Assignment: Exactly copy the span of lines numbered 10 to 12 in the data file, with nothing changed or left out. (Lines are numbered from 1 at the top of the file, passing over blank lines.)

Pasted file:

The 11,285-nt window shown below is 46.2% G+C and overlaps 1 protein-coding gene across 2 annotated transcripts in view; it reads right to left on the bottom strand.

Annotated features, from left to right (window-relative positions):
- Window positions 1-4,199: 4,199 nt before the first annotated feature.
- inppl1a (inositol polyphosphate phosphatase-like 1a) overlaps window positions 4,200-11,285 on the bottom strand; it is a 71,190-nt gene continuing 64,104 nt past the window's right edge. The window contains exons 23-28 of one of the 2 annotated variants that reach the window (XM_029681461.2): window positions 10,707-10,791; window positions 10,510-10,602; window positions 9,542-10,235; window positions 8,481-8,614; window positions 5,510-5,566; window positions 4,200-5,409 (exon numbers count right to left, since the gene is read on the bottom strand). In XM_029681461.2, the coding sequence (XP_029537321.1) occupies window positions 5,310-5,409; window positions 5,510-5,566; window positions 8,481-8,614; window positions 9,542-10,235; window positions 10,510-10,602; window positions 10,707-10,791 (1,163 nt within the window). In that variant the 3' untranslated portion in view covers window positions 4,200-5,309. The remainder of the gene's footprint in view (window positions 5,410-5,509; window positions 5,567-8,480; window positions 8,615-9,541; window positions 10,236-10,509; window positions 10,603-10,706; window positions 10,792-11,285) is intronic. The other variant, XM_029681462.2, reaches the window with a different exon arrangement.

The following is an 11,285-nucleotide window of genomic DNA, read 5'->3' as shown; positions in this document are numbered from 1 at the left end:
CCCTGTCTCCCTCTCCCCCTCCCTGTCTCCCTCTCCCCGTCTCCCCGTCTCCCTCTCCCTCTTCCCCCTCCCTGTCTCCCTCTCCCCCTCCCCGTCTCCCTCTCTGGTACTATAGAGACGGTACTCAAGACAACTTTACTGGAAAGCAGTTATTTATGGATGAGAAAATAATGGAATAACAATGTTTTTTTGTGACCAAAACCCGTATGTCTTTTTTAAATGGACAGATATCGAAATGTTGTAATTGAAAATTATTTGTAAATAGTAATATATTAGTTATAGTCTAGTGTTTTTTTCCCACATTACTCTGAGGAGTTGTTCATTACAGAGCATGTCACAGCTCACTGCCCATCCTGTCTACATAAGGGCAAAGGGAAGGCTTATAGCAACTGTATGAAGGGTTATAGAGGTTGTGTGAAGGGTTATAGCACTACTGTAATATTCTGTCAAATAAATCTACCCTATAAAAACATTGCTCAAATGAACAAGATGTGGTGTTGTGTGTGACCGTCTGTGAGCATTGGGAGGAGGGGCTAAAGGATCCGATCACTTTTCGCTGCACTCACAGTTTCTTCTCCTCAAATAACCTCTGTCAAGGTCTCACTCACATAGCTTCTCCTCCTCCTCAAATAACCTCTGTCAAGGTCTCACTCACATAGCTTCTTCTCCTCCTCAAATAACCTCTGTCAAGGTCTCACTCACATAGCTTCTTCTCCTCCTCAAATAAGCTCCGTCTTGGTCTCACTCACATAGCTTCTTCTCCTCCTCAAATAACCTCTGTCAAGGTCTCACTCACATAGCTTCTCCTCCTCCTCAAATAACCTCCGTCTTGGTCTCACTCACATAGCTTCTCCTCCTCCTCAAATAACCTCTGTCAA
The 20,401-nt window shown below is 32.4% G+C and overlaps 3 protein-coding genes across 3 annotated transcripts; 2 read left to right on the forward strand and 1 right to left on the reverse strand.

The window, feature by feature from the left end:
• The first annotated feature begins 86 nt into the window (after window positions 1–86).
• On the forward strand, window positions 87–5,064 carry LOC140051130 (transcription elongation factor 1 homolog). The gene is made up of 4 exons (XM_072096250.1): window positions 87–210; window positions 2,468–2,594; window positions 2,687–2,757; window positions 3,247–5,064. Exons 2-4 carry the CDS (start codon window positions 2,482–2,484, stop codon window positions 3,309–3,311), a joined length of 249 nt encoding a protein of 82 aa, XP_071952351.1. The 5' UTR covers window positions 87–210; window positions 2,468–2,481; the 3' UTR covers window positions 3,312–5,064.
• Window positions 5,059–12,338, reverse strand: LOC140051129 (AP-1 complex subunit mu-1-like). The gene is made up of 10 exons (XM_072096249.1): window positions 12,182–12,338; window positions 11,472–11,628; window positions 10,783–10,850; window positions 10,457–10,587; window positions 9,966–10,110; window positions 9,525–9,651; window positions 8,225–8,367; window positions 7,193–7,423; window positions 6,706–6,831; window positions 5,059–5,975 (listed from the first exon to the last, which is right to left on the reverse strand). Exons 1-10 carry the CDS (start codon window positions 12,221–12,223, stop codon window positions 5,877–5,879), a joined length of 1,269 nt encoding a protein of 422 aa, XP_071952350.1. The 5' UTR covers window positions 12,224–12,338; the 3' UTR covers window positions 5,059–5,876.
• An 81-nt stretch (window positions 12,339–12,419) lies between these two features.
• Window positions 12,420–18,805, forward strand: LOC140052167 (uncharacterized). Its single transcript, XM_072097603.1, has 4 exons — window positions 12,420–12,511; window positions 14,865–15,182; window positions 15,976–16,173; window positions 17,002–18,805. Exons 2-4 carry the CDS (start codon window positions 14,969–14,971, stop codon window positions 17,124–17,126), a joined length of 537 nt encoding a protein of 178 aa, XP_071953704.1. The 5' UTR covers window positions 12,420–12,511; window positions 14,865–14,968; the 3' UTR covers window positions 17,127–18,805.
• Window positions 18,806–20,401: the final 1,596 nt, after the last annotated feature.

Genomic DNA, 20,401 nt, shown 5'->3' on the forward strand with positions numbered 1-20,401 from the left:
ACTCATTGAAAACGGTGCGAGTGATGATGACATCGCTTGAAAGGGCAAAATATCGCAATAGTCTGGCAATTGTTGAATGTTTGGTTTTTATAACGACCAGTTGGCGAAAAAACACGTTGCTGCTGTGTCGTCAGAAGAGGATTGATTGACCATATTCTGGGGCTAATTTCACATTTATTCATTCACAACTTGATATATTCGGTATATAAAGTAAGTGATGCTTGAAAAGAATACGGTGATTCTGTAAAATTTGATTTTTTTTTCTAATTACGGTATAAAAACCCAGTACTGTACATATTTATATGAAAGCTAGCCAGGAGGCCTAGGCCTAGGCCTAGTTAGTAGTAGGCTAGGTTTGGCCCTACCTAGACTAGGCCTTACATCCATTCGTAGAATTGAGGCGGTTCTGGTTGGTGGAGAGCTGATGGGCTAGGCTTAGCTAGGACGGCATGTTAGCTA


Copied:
• On the forward strand, window positions 87–5,064 carry LOC140051130 (transcription elongation factor 1 homolog). The gene is made up of 4 exons (XM_072096250.1): window positions 87–210; window positions 2,468–2,594; window positions 2,687–2,757; window positions 3,247–5,064. Exons 2-4 carry the CDS (start codon window positions 2,482–2,484, stop codon window positions 3,309–3,311), a joined length of 249 nt encoding a protein of 82 aa, XP_071952351.1. The 5' UTR covers window positions 87–210; window positions 2,468–2,481; the 3' UTR covers window positions 3,312–5,064.
• Window positions 5,059–12,338, reverse strand: LOC140051129 (AP-1 complex subunit mu-1-like). The gene is made up of 10 exons (XM_072096249.1): window positions 12,182–12,338; window positions 11,472–11,628; window positions 10,783–10,850; window positions 10,457–10,587; window positions 9,966–10,110; window positions 9,525–9,651; window positions 8,225–8,367; window positions 7,193–7,423; window positions 6,706–6,831; window positions 5,059–5,975 (listed from the first exon to the last, which is right to left on the reverse strand). Exons 1-10 carry the CDS (start codon window positions 12,221–12,223, stop codon window positions 5,877–5,879), a joined length of 1,269 nt encoding a protein of 422 aa, XP_071952350.1. The 5' UTR covers window positions 12,224–12,338; the 3' UTR covers window positions 5,059–5,876.
• An 81-nt stretch (window positions 12,339–12,419) lies between these two features.